I recently attended a superb seminar titled, Positive Psychology: The Science of Happiness and Well-being, presented by Jonah Paquette, Ph.D. I wanted to share with you some notable takeaways. Let’s begin by laying out a definition of happiness by Sonja Lyubomirsky, Ph.D.:
“The experience of joy, contentment, or positive well-being, combined with a sense that one’s life is good, meaningful, and worthwhile.”
Something we all strive to improve, right? After the seminar I was left with a stronger belief about our capacity to improve our baseline level of happiness and wellbeing. Take this statistic, for starters:
This was a big “Whoa” moment for me. As a therapist, I’ve always believed in our capacity for behavioral and emotional change as human beings. I’ve studied evidence-based practices, read about and witnessed first-hand, people making remarkable changes in mood, life outlook, inter-personal and social skill development. But this hit me differently, I think, because it is about increasing our baseline level of happiness, not about improving on a perceived deficit.
The big take-away here, which was the jumping off point for this helpful seminar, is that our baseline level of happiness and general sense of wellbeing is changeable. That there are researched practices and habits which we can learn, and which can raise our general sense of contentment and satisfaction in a lasting way.
How does this work? Our brains are plastic, meaning they can change. The size of different areas and certain pathways can increase or decrease depending on how much we use them. Changing habits and ways of thinking can rewire thought patterns. Dr. Paquette, a psychologist and author, explained that we can, ‘use the mind to change the brain, which in turn changes the mind. In other words, we can decide (with our mind) to do certain habits and practices which in turn change the physical structure of our brain, which then increases our sense of happiness (in our mind). Got it? Another helpful analogy used by the presenter is this: It’s like building a muscle - it requires spending regular time at the mental gym.
Let’s go to the gym for a quick example. Gratitude is one of the attributes, which if practiced regularly, can increase a sense of happiness and well-being. (By the way, I encourage you to try this before dismissing it as hokey, touchy-feely nonsense;-) One way to practice gratitude is through a gratitude letter and visit. This practice comes from Martin Seligman, via Dr. Paquette’s seminar.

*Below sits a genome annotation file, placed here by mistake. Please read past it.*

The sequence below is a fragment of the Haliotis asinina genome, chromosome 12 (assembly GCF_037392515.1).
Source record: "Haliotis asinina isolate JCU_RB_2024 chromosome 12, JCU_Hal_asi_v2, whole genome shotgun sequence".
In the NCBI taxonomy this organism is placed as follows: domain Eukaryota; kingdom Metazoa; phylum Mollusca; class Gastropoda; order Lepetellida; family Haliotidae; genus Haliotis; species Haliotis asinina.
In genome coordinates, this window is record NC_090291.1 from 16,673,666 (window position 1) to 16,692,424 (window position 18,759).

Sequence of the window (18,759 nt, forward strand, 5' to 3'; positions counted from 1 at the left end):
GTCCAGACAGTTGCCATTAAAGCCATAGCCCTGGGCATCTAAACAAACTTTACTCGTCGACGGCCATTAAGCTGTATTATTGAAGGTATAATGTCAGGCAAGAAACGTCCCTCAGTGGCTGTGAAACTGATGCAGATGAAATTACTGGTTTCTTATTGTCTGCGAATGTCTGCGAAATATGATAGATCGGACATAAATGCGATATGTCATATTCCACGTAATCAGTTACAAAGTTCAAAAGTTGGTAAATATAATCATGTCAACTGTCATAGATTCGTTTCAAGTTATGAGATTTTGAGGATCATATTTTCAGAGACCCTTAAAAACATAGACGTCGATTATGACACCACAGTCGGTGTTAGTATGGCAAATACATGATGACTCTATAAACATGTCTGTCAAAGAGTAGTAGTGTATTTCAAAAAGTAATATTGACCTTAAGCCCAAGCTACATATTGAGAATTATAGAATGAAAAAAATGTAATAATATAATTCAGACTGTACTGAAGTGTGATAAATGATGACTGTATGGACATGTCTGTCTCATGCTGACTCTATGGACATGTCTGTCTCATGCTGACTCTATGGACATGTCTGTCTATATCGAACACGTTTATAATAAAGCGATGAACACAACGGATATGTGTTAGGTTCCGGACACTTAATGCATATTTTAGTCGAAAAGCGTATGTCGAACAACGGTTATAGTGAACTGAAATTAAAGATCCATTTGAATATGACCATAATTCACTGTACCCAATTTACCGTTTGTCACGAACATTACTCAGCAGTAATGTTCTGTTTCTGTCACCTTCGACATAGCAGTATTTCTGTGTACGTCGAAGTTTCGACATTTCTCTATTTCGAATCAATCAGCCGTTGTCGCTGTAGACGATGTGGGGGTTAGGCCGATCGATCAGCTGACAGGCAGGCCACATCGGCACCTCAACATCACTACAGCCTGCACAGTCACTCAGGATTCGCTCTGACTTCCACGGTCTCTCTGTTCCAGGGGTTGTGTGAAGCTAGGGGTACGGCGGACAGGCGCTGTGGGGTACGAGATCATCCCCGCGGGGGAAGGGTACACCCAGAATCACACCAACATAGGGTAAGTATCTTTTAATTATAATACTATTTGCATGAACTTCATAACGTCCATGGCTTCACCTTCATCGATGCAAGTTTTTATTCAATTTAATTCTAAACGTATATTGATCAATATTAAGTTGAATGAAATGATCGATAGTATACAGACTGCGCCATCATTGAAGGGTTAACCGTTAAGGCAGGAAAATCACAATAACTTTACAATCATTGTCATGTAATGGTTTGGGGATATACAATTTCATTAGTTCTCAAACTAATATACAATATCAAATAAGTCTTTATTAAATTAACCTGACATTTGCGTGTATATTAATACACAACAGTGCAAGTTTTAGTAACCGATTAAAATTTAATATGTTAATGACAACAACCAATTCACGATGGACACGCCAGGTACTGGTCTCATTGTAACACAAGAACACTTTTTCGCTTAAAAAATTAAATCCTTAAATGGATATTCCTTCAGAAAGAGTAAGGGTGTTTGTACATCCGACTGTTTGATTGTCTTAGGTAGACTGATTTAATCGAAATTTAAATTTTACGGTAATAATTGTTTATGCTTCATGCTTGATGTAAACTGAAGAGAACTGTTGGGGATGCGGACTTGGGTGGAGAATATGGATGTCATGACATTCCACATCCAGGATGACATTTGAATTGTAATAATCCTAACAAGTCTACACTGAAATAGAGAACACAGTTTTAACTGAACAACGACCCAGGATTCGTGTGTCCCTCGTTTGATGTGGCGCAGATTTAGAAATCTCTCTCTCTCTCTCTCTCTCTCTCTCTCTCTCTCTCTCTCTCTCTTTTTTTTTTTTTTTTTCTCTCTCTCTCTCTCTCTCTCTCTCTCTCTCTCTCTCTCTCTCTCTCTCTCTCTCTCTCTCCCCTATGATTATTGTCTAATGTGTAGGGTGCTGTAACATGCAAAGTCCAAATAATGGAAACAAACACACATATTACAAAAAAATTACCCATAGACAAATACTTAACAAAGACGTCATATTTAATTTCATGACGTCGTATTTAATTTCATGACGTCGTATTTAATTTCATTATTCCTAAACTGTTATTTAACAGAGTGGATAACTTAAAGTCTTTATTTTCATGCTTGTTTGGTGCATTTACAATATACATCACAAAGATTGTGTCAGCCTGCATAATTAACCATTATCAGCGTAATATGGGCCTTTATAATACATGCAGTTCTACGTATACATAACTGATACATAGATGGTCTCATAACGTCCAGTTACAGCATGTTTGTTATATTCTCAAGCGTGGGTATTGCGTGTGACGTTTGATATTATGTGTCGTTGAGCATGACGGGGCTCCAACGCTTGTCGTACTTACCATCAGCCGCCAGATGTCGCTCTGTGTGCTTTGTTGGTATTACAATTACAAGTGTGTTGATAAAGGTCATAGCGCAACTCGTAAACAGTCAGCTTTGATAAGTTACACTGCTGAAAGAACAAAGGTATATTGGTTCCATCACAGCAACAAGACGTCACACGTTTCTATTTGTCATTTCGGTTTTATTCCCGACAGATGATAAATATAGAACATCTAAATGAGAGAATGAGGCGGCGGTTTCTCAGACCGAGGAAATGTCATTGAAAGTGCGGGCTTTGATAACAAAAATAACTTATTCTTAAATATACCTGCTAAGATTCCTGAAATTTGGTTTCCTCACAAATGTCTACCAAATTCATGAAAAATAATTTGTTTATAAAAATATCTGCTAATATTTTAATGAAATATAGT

Think about someone in your life who has helped you along the way, but whom you have never properly thanked. Write a detailed and thorough letter of gratitude towards this person, expressing your feelings towards them. Ideally you are able to set up a meeting with this person without revealing the purpose of the meeting. When you meet with them, read the detailed letter aloud or have them read it in your presence.
According to the studies Dr. Paquette has reviewed, the interpersonal component of gratitude seems to be the most powerful, and is what is at work here. Expressing our gratefulness to another person increases closeness and connection with that individual. Benefits of gratitude include improvements in:
This is just the tip of the iceberg when it comes to studies on how to increase happiness and and other helpful practices of positive psychology. I highly recommend the book by Jonah Paquette, Real Happiness: Proven Paths to Contentment, Peace & Wellbeing, where he lays out many of these research findings and introduces many of the practices which can help increase happiness.
References and Resources
Sonja Lyubomirsky: Psychology Today Blog: The How of Happiness: https://www.psychologytoday.com/blog/how-happiness
Free online course: Be Happy: How to Bring More Joy to Your Life
Jonah Paquette: Real Happiness: Proven Paths to Contentment, Peace & Wellbeing